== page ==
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National League end of season grades

With the regular season over, it's time to look back on a classic campaign of National League action and grade each club based on their final league position. 

By Amos Murphy

Paddy Madden kisses the National League title - Credit: Stockport County / Mike Petch


A campaign to forget for Aldershot, who in a usual season with four relegation spots would’ve dropped out of the division.

Scoring a 95th-minute winner against rivals Woking and Mark Molesley’s Cantona-esque pre-match interview are perhaps their only high points, in a season that won't be having a commemorative DVD commissioned.

Wonder if four is the maximum number of Japanese talking dogs that can fit in a briefcase after all?

Grade: D


Perhaps the biggest compliment you can pay to Altrincham, is that their 14th-place finish doesn’t seem like they’ve under or overachieved.

Finishing just three points behind League Two dropouts Southend United, the work Phil Parkinson has done at the club should not go unnoticed.

Granted, shaky form in the middle of the campaign had them scrambling at one point, but when you balance that against the off-the-pitch issues the Robins faced, overall it’s a more than solid season.

Grade: B

Altrincham celebrate Chesterfield

Altrincham players celebrate their point against Chesterfield - Credit: Altrincham FC / Jonathan Moore (@Altymoore1


If there is one National League club that should’ve had a documentary made about their season, it’s Barnet.

Managerial sackings, player bust-ups, bizarre board decisions and a nationwide scandal were just some of the low points in a turbulent Barnet campaign.

Credit to Dean Brennan for stabilising what at one point looked like a sinking ship, but a lack of venom on the pitch ultimately left the Bees stinging.

Grade: D

Boreham Wood

Possibly the biggest letdown in the National League this season, FA Cup giant-killers Boreham Wood had the league title in their hands at one point, only to end the campaign languishing outside the playoff positions.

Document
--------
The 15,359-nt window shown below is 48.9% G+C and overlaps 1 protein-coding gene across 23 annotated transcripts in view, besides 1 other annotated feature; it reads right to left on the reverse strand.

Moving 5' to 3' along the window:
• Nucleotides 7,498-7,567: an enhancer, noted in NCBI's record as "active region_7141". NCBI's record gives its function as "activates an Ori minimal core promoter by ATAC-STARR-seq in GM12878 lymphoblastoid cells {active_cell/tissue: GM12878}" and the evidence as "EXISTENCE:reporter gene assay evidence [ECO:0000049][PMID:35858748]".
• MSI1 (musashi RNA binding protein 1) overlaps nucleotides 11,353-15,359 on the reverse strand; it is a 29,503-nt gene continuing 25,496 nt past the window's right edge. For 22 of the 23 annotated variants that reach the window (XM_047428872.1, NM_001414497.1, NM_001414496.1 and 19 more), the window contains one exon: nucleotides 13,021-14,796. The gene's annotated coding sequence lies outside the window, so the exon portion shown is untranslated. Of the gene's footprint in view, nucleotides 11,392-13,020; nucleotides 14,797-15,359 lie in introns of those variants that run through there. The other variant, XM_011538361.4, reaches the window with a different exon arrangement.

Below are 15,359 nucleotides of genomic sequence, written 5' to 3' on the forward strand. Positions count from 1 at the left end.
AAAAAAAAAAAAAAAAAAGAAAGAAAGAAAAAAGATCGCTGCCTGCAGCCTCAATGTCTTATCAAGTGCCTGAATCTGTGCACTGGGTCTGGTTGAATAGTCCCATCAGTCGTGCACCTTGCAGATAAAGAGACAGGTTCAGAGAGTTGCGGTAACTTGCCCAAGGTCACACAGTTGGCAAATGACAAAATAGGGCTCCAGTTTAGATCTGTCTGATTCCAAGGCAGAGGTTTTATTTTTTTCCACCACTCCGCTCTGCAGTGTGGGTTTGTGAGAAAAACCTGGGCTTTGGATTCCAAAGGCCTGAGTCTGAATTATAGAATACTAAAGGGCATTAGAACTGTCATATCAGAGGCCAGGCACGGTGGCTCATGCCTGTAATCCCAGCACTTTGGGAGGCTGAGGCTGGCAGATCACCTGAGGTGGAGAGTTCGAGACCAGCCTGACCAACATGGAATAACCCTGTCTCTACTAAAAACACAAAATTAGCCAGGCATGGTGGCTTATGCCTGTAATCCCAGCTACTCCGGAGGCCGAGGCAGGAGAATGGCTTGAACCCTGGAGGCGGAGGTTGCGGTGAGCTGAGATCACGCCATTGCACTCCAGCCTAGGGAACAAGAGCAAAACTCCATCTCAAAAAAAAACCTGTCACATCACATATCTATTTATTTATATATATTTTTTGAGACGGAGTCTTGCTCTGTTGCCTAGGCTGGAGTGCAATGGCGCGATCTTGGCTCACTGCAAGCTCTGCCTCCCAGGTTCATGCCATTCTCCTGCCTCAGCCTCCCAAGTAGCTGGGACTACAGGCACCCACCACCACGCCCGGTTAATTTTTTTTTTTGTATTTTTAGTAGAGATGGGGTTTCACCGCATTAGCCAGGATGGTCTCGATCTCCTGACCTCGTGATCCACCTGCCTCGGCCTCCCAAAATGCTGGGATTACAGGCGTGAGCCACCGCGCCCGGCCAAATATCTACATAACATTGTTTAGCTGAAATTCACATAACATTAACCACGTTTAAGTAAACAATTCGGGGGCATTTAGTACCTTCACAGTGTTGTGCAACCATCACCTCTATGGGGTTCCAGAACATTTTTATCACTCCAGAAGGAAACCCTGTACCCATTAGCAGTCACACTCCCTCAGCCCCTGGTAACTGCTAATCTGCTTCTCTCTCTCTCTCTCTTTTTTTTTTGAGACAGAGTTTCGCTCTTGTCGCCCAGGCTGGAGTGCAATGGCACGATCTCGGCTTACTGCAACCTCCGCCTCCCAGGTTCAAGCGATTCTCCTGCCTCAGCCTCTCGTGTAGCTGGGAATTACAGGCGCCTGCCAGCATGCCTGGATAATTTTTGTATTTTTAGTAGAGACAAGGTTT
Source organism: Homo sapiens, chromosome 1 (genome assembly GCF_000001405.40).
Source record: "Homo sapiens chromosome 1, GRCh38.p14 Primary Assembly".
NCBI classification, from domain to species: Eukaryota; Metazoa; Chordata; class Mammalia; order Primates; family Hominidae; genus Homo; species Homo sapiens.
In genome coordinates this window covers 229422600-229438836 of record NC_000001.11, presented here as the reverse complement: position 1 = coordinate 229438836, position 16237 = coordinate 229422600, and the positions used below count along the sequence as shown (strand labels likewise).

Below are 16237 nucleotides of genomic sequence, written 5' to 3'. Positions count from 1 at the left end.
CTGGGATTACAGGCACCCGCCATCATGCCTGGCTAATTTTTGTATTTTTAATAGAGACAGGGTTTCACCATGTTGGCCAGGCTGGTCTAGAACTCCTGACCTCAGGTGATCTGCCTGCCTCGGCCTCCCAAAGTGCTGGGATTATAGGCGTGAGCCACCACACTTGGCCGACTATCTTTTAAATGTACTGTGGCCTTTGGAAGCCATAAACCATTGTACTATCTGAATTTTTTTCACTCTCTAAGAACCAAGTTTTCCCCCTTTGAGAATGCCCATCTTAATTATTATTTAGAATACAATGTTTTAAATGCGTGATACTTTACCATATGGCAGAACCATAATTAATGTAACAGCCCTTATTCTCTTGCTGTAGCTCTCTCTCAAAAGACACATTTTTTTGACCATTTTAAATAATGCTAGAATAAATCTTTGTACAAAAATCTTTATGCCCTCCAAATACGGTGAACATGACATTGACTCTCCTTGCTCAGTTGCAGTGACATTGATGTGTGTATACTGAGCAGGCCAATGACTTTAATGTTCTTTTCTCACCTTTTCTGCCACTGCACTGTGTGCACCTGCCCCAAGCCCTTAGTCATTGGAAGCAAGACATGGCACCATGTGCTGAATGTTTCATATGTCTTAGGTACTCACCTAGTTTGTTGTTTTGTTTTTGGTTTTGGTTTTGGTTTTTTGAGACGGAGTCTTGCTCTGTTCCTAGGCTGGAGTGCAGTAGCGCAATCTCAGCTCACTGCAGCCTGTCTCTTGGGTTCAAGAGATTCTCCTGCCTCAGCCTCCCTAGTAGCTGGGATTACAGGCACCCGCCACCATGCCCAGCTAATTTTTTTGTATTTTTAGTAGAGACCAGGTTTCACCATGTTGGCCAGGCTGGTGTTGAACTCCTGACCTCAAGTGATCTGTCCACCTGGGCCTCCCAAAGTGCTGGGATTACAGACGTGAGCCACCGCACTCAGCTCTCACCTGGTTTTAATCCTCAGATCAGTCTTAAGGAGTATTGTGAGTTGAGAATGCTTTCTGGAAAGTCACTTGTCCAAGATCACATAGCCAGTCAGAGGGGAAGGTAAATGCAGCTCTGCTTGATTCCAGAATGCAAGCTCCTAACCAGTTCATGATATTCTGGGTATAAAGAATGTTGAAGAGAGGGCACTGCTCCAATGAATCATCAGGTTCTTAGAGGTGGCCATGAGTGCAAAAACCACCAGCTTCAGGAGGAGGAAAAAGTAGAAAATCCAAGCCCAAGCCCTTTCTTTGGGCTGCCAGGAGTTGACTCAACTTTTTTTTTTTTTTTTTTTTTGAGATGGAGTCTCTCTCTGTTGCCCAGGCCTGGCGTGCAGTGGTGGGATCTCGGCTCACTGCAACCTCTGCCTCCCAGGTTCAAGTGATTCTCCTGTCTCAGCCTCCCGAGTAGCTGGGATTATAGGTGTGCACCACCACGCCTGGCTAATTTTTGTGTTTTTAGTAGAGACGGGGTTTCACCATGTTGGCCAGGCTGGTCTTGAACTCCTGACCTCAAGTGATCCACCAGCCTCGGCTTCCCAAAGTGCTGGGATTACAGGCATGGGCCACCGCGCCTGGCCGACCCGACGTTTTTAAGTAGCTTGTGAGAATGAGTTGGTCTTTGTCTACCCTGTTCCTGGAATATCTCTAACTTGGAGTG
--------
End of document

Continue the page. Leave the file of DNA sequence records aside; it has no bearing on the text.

In fairness, the backlog of fixtures due to their FA Cup run meant Boreham Wood had a billion and one games in hand, but few would’ve predicted the Hertfordshire side missing out on a top-seven spot at the turn of the year.

A new three-year deal for manager Luke Garrard will inject some optimism into the Wood faithful ahead of the next season, yet this one must go down as a failure.

Grade: E


A similar story to Boreham Wood, Bromley went from promotion contenders to mid-table mediocrity in what felt like the blink of an eye.

Repeatedly turning down offers from Football League clubs, boss Andy Woodman was unable to guide Bromley to the playoffs, instead, having to settle for an underwhelming 10th-place finish.

Their cup exploits see them take on Wrexham in next weekend's FA Trophy final, with a Wembley visit glossing over an otherwise flat end to the campaign.

Grade: C+


It’s remarkable an injury-ridden Chesterfield still remains in contention for promotion, given the way in which the Spireites imploded towards the back-end of the campaign.

Once a dead-cert for the league title, no wins from their final four league matches had opened the playoff door for Dagenham & Redbridge, who were unable to capitalise on the Derbyshire side’s mistakes.

Paul Cook will be hoping to call on his experience in the playoffs, but with the odds already against them, it’s looking like another season in the fifth tier for Chesterfield.

Grade: D

Dagenham & Redbridge

The equivalent of the intelligent kid whose parents paid for extra tuition, only for them to take no notice and spend that time twiddling thumbs and making paper aeroplanes.

An extremely capable side that lacked the know-how when it mattered. Final day victory over title-chasing Wrexham only compounded the misery of results that had gone before it.

In fairness to Dagenham & Redbridge, the calibre of sides who finished above them are not to be sniffed at. Yet, countless opportunities to make a playoff spot their own has left the Daggers wondering what could’ve been.

Grade: D-

Read: All the talking points from the final day of National League action

Dover Athletic

Something, something, something, Dover Athletic falling off a White Cliff.